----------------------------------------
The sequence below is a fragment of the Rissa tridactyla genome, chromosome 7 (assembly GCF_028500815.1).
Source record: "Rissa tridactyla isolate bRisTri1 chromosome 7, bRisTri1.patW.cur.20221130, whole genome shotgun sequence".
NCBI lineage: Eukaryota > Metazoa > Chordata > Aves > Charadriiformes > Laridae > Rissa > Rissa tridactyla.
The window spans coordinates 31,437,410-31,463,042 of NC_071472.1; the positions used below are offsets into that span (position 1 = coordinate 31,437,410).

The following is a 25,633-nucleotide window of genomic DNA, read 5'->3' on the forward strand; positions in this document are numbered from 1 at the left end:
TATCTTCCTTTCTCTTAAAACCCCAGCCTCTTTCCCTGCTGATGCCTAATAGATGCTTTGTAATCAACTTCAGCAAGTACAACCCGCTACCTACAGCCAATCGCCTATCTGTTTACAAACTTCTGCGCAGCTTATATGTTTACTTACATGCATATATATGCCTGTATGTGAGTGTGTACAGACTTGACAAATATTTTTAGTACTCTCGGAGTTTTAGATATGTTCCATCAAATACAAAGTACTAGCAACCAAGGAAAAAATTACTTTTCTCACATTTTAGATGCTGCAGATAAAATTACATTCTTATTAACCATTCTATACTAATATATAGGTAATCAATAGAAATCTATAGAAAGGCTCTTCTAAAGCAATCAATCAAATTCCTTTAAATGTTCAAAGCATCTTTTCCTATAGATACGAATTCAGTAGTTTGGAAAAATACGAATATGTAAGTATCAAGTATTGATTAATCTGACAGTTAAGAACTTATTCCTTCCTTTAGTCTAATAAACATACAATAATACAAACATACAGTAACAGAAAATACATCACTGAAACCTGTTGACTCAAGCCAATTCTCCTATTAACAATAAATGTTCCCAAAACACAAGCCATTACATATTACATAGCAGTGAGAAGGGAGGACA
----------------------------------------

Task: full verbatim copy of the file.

The sequence below is a fragment of the Rissa tridactyla genome, chromosome 7 (assembly GCF_028500815.1).
Source record: "Rissa tridactyla isolate bRisTri1 chromosome 7, bRisTri1.patW.cur.20221130, whole genome shotgun sequence".
NCBI lineage: Eukaryota > Metazoa > Chordata > Aves > Charadriiformes > Laridae > Rissa > Rissa tridactyla.
The window spans coordinates 31,437,410-31,463,042 of NC_071472.1; the positions used below are offsets into that span (position 1 = coordinate 31,437,410).

The following is a 25,633-nucleotide window of genomic DNA, read 5'->3' on the forward strand; positions in this document are numbered from 1 at the left end:
TATCTTCCTTTCTCTTAAAACCCCAGCCTCTTTCCCTGCTGATGCCTAATAGATGCTTTGTAATCAACTTCAGCAAGTACAACCCGCTACCTACAGCCAATCGCCTATCTGTTTACAAACTTCTGCGCAGCTTATATGTTTACTTACATGCATATATATGCCTGTATGTGAGTGTGTACAGACTTGACAAATATTTTTAGTACTCTCGGAGTTTTAGATATGTTCCATCAAATACAAAGTACTAGCAACCAAGGAAAAAATTACTTTTCTCACATTTTAGATGCTGCAGATAAAATTACATTCTTATTAACCATTCTATACTAATATATAGGTAATCAATAGAAATCTATAGAAAGGCTCTTCTAAAGCAATCAATCAAATTCCTTTAAATGTTCAAAGCATCTTTTCCTATAGATACGAATTCAGTAGTTTGGAAAAATACGAATATGTAAGTATCAAGTATTGATTAATCTGACAGTTAAGAACTTATTCCTTCCTTTAGTCTAATAAACATACAATAATACAAACATACAGTAACAGAAAATACATCACTGAAACCTGTTGACTCAAGCCAATTCTCCTATTAACAATAAATGTTCCCAAAACACAAGCCATTACATATTACATAGCAGTGAGAAGGGAGGACA